• As a result of a rabies bite received from a stray dog that was caught up in the hurricane, he is driven to insane delirium.

It is as a result of this that Janie is obliged to kill the man she loves in order to relieve him of his rabies-induced anguish.Because Janie is capable of finding pleasure after such a tragic event, it tells much about her perseverance and character.Of course, the wounds from that moment will definitely remain with her for the rest of her days, but she now possesses the mental fortitude to bear those scars on an equal footing with the rest of the world.We can be certain that if this had been the Janie we met at the beginning of the story, she would not have dealt with such a tremendous weight with the maturity that we see in her after getting to know Tea Cake.Tea Cake had to be put to death for this reason alone.

  1. Hurston needed to demonstrate to her readers that Janie was now capable of dealing with the hardships of life on her own.
  2. With Tea Cake still in the scene, we’d never be able to tell whether Janie was strong in and of herself or if she was strong because Tea Cake was protecting her.

Why did Janie kill Tea Cake?

Tea Cake is killed by Janie because he was infected with rabies. Rabies is a fatal illness that causes insanity as well as unpredictable and violent behavior, therefore her death of Tea Cake was an act of self-defense as well as a compassionate mercy killing on Tea Cake’s part. Tea Cake gets bitten by a rabid dog throughout the course of the novel.

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  • Tea Cake is killed by Janie because he was infected with rabies.

Rabies is a fatal illness that causes insanity as well as unpredictable and violent behavior, therefore her death of Tea Cake was an act of self-defense as well as a compassionate mercy killing on Tea Cake’s part.In the book, Tea Cake gets attacked by a rabid dog while attempting to save Janie from a cyclone in which she is trapped.After several months, the sickness has progressed to the point where Tea Cake’s symptoms are impossible to misinterpret.Calling Dr.Simmons results in his telling Janie that Tea Cake has rabies and would very certainly die, but he agrees to attempt to obtain a vaccine that could save her son’s life.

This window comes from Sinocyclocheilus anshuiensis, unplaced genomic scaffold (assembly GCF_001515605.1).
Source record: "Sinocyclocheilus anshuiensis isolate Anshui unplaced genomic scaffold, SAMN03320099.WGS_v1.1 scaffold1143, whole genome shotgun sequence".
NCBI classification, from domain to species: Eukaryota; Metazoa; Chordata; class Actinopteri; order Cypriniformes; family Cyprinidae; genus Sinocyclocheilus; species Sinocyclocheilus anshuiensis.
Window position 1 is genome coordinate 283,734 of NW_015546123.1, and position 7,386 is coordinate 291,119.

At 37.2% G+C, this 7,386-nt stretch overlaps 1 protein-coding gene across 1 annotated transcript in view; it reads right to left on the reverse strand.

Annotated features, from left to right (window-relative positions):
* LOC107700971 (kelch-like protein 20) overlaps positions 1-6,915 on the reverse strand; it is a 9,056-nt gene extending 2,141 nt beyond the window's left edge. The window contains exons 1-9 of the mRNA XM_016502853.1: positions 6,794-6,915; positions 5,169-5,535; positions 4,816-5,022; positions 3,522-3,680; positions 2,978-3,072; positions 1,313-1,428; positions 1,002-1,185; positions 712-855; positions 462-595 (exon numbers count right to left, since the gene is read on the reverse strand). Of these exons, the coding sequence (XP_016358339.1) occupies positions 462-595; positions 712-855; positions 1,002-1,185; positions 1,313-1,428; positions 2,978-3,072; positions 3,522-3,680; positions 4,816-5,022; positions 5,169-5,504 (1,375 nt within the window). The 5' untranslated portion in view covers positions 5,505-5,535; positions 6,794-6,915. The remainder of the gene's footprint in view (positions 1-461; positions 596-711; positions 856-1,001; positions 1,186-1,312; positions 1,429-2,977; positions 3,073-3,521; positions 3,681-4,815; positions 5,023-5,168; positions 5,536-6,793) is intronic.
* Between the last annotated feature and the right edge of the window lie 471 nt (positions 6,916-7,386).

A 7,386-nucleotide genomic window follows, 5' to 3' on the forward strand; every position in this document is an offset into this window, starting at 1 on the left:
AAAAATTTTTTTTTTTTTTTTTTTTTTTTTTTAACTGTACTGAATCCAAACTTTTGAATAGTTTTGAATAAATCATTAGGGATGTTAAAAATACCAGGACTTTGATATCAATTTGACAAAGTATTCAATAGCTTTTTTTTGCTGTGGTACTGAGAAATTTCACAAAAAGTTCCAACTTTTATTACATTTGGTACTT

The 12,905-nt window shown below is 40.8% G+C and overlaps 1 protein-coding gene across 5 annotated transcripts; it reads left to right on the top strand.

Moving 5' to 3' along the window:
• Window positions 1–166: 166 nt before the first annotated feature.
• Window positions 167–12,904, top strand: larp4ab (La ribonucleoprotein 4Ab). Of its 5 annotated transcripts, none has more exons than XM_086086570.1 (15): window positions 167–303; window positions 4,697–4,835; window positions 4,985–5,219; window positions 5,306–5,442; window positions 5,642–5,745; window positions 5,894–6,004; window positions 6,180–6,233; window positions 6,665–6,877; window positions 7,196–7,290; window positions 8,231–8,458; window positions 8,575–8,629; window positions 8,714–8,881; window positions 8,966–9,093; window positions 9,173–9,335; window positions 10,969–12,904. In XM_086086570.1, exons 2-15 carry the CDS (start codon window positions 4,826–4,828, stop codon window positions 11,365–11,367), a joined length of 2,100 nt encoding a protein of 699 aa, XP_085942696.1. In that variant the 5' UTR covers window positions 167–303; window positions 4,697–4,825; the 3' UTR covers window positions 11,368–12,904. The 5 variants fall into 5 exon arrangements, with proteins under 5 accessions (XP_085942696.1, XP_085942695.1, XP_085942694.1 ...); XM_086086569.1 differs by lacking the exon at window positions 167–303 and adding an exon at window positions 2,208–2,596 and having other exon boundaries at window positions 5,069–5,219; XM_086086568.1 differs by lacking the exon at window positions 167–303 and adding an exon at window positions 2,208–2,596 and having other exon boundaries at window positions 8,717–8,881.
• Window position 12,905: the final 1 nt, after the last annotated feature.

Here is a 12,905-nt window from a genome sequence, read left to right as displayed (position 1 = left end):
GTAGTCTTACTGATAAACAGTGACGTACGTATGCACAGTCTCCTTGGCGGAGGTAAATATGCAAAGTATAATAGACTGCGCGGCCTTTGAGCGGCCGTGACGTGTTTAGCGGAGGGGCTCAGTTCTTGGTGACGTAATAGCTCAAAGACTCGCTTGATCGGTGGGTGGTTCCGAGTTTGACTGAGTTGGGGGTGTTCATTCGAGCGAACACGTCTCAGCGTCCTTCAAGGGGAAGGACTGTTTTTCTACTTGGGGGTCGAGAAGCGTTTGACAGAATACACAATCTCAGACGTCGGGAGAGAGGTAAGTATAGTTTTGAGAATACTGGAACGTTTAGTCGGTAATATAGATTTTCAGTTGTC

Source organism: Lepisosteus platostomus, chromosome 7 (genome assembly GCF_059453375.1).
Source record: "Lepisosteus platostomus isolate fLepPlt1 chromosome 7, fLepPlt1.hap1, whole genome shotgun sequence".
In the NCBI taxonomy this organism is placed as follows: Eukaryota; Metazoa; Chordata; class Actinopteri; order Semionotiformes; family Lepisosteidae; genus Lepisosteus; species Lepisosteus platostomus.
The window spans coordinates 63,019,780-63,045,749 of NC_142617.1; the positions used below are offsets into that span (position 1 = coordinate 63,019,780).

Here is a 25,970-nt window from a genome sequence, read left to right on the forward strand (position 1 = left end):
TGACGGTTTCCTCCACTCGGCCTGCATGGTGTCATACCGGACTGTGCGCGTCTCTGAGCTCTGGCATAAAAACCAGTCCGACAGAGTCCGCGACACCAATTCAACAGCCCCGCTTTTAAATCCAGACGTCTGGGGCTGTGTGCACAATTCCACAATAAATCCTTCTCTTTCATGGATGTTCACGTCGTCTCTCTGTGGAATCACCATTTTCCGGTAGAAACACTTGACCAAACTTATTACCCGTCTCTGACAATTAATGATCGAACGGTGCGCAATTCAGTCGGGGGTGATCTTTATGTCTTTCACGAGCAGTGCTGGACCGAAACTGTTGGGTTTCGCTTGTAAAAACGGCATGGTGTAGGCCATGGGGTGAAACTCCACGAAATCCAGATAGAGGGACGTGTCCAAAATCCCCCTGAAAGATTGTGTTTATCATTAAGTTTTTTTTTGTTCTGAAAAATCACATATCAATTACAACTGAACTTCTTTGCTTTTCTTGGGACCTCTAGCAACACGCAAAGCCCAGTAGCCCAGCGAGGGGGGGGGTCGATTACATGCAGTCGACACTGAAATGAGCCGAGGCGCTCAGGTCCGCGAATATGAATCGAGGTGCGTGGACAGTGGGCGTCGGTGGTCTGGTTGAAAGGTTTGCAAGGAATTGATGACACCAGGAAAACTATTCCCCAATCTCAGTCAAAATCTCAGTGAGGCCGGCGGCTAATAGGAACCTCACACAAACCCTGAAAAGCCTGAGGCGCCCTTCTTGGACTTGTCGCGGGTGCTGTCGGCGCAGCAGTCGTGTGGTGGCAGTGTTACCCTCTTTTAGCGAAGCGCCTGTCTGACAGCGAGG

1. However, while Janie is waiting with Tea Cake, he continues to deteriorate.
  2. As soon as Janie realizes that Tea Cake has hidden a loaded revolver beneath his pillow, she immediately loads the rifle and places it behind the stove as a safety measure.
  3. In a fit of jealous rage, Tea Cake draws his gun on Janie and attempts to shoot her, Janie takes the rifle and dispatches him.
  4. Janie testified at her trial that Tea Cake couldn’t return to himself until he had gotten rid of the angry dog that had taken up residence in him, and that he couldn’t get rid of the dog and survive.
  1. It was necessary for him to die in order to get rid of the dog.
  2. She, on the other hand, had no intention of killing him.
  3. It indicates that a guy is up against a difficult game when he must die in order to win.
  4. It may be argued that Janie’s affection for Tea Cake drove her to shoot him.
  5. It was the only option she had left if she wanted to get her husband back.

Vergible ″Tea Cake″ Woods Timeline in Their Eyes Were Watching God